Meet Me Under the Mogonono Tree, We’ll Learn to Code Together

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You may know the phrase, “Not all heroes wear capes.” This is true for everyday heroes, Tebogo (Tebby) Molebatsi and Phatsimo Raphutshe, who, without fame or glory, are creating opportunities for girls and boys across Botswana by teaching them to code.

In 2017, Molebatsi started a new tradition for students and teachers at Kgale Hill Junior Secondary School in Botswana. She gathered them under the shade of a Mogonono tree and challenged them to learn how to code.

As a senior computer awareness teacher and Africa Code Week ambassador, Molebatsi saw a unique opportunity to empower her students with digital skills education from a very young age. “We have a serious lack of resources in Botswana,” says Molebatsi. “But coding does not need a structure, internet, or any other resources. You can code anywhere as long as you have a device — even at the cattle post during school holidays when students are looking after their parents’ cattle.”

“Under the tree is where we become more relaxed and think better,” adds Raphutshe, SAP Basis expert for Debswana Diamond Company and Africa Code Week leader. “Nature on its own helps combat the daily stress people meet and improve their mental health. Moreover, we love our big trees and can use them for many reasons, for coding and as shelter.”

Young learners, especially girls, emulate the role models they see. When they encounter strong leaders and mentors, like Molebatsi and Raphutshe who are women in top teaching and engineering positions, they have someone real to admire. These women can show them how skills in science, technology, engineering, and math can not only translate to new career opportunities, but also how those skills can positively change the world.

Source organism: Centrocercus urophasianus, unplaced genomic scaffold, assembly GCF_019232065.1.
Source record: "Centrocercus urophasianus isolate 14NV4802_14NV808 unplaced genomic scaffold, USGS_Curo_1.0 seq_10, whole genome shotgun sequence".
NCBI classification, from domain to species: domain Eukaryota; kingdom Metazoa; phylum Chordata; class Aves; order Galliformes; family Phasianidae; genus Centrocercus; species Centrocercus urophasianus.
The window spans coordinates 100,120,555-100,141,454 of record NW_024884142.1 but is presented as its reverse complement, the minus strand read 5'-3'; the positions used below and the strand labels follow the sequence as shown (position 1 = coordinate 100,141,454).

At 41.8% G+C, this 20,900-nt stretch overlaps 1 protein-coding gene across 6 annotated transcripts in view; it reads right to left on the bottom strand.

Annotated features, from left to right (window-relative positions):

Raphutshe is a qualified computer systems engineer. “I have been working as an SAP Basis admin for eight years at Debswana.” She was first introduced to Africa Code Week in 2016 through her own STEM mentor, Hansel Williams.

“We started small with our employees’ kids since charity begins at home,” she says. “They loved it. We extended [the program] to our schools in Jwaneng and Orapa this year. I love SAP with every fiber of my being. When it introduced me to Africa Code Week, I couldn’t love it more because I also love community work.”

Africa Code Week is bridging the gender divide in both youth participation and women in leadership. In 2018, more than 46 percent of Africa Code Week participants were female. And notably, many of the program’s strongest leaders are women, as is the case with the Botswana leadership team that includes Molebatsi and Raphutshe.

“I just want society and all those without resources to know that they can code, too,” says Molebatsi. Using a free programming language designed for children, she has trained her 700-student school community in addition to training other students and teachers to teach the curriculum. “Students should use their gadgets to code and make their own games, instead of playing the ones already installed.”

Gender equality is a core company value and a strategic priority for SAP’s comprehensive human resources strategy. We’re proud of our ongoing efforts to change the statistics for women in engineering, but there is more work to be done. Programs like Africa Code Week provide SAP with an opportunity to directly impact gender inclusion for the next generation. Through Africa Code Week and the rest of our digital skills initiatives portfolio, we will continue to teach 21st-century skills, like coding, to young learners — girls and boys alike — in more than 93 countries across the world this year.

Writing and understanding code is a universal language and highly sought-after skill. If you want to learn how to code, try this free beginners Snap! coding course offered through SAP’s online course platform, openSAP.

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